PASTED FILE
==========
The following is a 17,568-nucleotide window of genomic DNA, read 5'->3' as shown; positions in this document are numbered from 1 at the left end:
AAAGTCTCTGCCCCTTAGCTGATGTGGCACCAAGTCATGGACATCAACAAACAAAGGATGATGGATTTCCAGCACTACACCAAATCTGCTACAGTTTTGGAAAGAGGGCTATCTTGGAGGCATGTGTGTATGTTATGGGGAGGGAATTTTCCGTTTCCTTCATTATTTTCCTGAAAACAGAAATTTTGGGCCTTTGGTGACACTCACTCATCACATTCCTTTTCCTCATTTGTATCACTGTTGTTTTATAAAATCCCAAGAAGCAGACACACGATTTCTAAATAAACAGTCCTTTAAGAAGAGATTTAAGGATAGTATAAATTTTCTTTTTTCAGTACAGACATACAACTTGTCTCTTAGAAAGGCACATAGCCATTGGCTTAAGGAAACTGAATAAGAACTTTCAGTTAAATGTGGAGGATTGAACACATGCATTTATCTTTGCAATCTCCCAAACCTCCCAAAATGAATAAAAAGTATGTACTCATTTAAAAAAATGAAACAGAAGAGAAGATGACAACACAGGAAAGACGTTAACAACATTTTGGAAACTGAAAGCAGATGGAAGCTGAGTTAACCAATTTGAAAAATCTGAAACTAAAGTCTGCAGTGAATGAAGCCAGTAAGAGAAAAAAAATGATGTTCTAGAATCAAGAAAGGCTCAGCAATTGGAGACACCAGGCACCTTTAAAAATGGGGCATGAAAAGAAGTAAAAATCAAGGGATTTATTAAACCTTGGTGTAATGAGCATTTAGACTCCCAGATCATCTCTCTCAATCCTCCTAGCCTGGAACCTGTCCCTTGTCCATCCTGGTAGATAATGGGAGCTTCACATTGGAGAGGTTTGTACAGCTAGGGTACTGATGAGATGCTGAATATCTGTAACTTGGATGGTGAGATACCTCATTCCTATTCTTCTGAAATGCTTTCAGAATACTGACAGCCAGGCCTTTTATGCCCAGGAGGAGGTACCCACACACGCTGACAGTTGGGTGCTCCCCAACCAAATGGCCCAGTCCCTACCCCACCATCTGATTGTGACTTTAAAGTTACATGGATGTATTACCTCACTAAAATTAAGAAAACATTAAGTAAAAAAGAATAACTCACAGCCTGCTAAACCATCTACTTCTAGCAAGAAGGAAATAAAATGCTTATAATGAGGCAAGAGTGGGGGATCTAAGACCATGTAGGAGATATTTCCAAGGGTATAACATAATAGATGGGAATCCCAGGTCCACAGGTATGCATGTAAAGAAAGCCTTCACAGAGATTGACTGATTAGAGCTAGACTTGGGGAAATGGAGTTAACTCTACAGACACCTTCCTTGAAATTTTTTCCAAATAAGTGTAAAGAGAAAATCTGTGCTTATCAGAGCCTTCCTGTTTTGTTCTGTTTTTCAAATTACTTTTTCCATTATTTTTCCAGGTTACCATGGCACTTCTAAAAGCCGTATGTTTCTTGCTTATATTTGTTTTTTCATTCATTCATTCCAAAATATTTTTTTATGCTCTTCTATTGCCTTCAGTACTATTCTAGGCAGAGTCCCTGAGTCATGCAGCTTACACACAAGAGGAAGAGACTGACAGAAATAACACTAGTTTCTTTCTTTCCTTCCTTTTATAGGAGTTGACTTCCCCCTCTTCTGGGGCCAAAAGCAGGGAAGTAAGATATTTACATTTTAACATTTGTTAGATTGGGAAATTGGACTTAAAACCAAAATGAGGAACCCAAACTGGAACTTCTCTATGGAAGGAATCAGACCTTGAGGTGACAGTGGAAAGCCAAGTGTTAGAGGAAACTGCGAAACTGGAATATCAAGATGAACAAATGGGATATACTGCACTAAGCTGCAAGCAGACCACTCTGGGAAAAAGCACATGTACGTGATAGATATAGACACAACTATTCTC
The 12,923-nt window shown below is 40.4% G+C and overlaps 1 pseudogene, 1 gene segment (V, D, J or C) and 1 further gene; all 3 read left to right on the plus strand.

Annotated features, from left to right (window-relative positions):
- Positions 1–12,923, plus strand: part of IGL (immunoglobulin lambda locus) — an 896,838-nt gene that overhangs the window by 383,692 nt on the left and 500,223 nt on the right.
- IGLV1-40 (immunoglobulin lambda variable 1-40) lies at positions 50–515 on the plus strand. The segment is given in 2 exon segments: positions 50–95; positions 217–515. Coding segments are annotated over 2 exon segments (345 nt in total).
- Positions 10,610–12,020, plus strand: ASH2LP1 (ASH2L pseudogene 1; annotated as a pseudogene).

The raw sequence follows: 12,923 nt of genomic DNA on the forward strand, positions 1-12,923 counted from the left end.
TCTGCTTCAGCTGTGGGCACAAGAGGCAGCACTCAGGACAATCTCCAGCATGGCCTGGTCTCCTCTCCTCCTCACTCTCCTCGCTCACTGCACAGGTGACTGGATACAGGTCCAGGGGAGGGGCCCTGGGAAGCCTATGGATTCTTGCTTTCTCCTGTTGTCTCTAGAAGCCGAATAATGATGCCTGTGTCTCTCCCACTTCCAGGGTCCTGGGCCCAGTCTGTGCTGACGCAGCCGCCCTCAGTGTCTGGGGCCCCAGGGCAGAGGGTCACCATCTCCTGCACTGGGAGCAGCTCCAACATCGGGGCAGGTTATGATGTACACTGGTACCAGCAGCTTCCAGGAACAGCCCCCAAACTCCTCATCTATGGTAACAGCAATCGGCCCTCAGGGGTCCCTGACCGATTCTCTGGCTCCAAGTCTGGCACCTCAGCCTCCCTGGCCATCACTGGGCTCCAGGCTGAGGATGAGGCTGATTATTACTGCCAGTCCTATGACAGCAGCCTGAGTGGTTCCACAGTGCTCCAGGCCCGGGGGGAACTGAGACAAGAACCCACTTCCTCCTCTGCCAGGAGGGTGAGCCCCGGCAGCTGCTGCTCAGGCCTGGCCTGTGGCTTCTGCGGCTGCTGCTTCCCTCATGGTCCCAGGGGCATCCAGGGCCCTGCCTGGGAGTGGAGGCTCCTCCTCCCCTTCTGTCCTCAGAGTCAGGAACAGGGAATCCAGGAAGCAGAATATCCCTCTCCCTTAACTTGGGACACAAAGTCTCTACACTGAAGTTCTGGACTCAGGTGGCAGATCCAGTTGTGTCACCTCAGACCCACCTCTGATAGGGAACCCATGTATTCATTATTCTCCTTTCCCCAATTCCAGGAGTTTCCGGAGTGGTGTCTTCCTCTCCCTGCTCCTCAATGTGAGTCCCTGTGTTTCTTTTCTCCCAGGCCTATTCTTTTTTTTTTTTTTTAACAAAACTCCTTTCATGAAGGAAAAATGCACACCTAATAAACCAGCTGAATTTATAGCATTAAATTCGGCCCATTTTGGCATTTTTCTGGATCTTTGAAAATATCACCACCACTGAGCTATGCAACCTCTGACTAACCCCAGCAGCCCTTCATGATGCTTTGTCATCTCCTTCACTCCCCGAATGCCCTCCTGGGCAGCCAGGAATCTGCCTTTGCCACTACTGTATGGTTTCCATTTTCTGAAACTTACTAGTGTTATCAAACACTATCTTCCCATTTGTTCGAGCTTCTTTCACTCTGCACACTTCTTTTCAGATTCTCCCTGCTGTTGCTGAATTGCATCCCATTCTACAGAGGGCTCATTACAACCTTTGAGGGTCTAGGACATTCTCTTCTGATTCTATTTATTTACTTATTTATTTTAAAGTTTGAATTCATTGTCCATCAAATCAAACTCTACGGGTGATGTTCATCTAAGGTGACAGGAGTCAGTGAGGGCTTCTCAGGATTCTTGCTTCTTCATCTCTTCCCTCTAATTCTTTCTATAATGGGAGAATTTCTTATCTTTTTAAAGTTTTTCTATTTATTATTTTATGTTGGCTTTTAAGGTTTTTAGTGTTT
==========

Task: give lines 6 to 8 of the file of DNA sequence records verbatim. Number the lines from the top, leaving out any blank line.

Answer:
- IGLV1-40 (immunoglobulin lambda variable 1-40) lies at positions 50–515 on the plus strand. The segment is given in 2 exon segments: positions 50–95; positions 217–515. Coding segments are annotated over 2 exon segments (345 nt in total).
- Positions 10,610–12,020, plus strand: ASH2LP1 (ASH2L pseudogene 1; annotated as a pseudogene).

The raw sequence follows: 12,923 nt of genomic DNA on the forward strand, positions 1-12,923 counted from the left end.